So, I didn’t post today.
And it always makes me quite anxious, like I’m frittering away precious ideas that will lose their glorious sheen once pressed onto the lined pages of a book and left to seep for some days.
I do have a good reason, though.
And that reason is the wondrous fact that I won a ticket to attend the Design Indaba Simulcast, via Elle Deco. In a way I feel bad, because it’s almost like I made them give it to me, with all my persistent tweeting and nudging… but… in a way… I totally deserve it! And I am making the most of it (follow my tweets for both The Pessimiss and my day job at Colourworks, and you’ll see just how much).
For those who don’t know, the annual Design Indaba is a world class conference centered around all things design orientated – from architecture, to social design, to graphic and multimedia design, to trend forecasting and industrial design. It’s basically three days crammed with speakers from all over the globe, speaking on things so inspiring they might drive you to tears – from sheer appreciation, awe or envy.
Today we listened to Francis Kere, an architect from Burkino Faso, talk about preserving culture and tradition in his hometown by building infrastructure their own way. Instead of building high rise structures popularised and suited to urban landscapes, Francis embraces the inclusive nature of his people and gets everyone from children to mothers to grandparents involved in smoothing in traditional clay floors. Francis was so animated he could scarcely confine himself to the stage allotted, and both audiences were so moved by his clear and emotive understanding of the people of his country, that people literally wanted to hug the man when he said his thanks.
Dror Benshetrit, an Israeli-born creative, unveiled a project he has spent four years working on today at the Design Indaba. Social media channels were alight with the news that he was ‘giving birth,’ and it was indeed a momentous and stirring occasion. QuaDror, the revolutionary support structure that he and his team have invented, is composed of four identical L-shaped pieces, that, when arranged in a certain, form a solid base for a vast array of structures. Dror explained that he was building on work done by the likes of Da Vinci and Buckminster Fuller, if that gives you an idea of the magnitude of the occasion.
Acclaimed UK design agency, Hat-Trick, were my favourite, rifling through a collection of 19 incredibly emotive pieces of work at a rate of knots and with tons of charm and laughs along the way. From typographic campaigns for the Sumatran Orangutang Society to self-published volumes that are there for no other reason than to exist as a memoir of one person’s life, Hat-Trick have spent time and energy on ideas. Great ideas.
And that’s what the Design Indaba is all about. Giving room, appreciation and light to great ideas. Whether they be about affecting social change, or getting people to do or see something, or just because.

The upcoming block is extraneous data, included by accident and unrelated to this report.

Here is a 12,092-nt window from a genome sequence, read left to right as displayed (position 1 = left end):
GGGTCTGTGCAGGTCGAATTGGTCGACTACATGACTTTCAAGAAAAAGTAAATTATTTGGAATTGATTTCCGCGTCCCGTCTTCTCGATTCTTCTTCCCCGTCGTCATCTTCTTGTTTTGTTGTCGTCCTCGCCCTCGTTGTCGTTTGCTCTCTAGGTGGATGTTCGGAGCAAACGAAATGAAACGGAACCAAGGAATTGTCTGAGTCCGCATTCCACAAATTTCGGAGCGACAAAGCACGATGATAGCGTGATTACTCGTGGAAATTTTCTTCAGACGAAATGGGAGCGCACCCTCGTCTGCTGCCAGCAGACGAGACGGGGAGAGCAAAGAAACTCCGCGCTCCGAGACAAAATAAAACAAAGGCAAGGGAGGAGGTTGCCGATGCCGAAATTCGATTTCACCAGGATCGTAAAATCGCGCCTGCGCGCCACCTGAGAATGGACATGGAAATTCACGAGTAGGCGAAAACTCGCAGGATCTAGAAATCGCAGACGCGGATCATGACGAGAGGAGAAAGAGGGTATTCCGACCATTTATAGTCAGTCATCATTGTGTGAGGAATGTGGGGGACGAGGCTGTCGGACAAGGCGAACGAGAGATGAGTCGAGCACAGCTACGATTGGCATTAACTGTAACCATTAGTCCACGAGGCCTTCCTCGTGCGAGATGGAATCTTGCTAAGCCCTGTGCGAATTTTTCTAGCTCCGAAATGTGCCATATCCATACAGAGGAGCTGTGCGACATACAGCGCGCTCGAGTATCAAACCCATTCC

Three trends that seemed to make their presence felt on day 1, and which I look forward to seeing develop in the next 2 days include:
1. Co-design – collaborating with other creatives and with direct users of products to create the best solutions possible.
2. Design that improves lives and living – from healthcare, to public transport, to banking.
3. Design for innovation’s sake – design for no other reason than to create something exquisite, hilarious or historic. As South African speaker Richard Hart termed it: ‘Utterly beautiful, but useless.’
These are trends that filter implicitly into fashion, too. We see brands incorporating elements of co-design into their businesses in many ways. Take, for example, the hauling trend that has taken America by storm. Corporations now approach girls in their specific target markets to do their hauls and to consult on what other girls want. Collaboration, too, has become an important mechanism for both economising and innovating in the fashion industry. Look at luxury brand collaborations with high street chain stores – Lanvin x H&M or Kate Moss for Topshop.
More and more, fashion is also developing a conscience. How do you feel about wearing fur or leather? Or have you considered the impact your spending habits have on your carbon footprint? What kind of packaging did your brand new shoes come in? Do you support brands that manufacture their clothing under harsh working conditions? These are things the fashion industry is also taking into consideration, design wise.
And of course, the final point. Art for art’s sake. I watched The Last Emperor, a movie about Valentino and his decadent, crumbling empire this week at the Design Indaba Film Fest, and it plays very much to this dichotomy: excess and fabulousness (or art for art’s sake) vs. modernity and commercialism. 90% of revenue at big fashion houses is generated through accessories, like handbags, belts and watches, not through the extravagant couture shows we all love to love. How can someone like Valentino, whose gowns are handstitched by a team of eagle-eyed artists, and to whom each gown is a triumph, conceive of licensing away his name and churning out hundreds of V-emblazoned clutch bags to the masses? Economy dictates these changes.
Perhaps more fashion people need to come and spend a day at Design Indaba. Perhaps we all need to relook the way we perceive design and its purpose, and see that it can be used to change lives, to educate and to stun.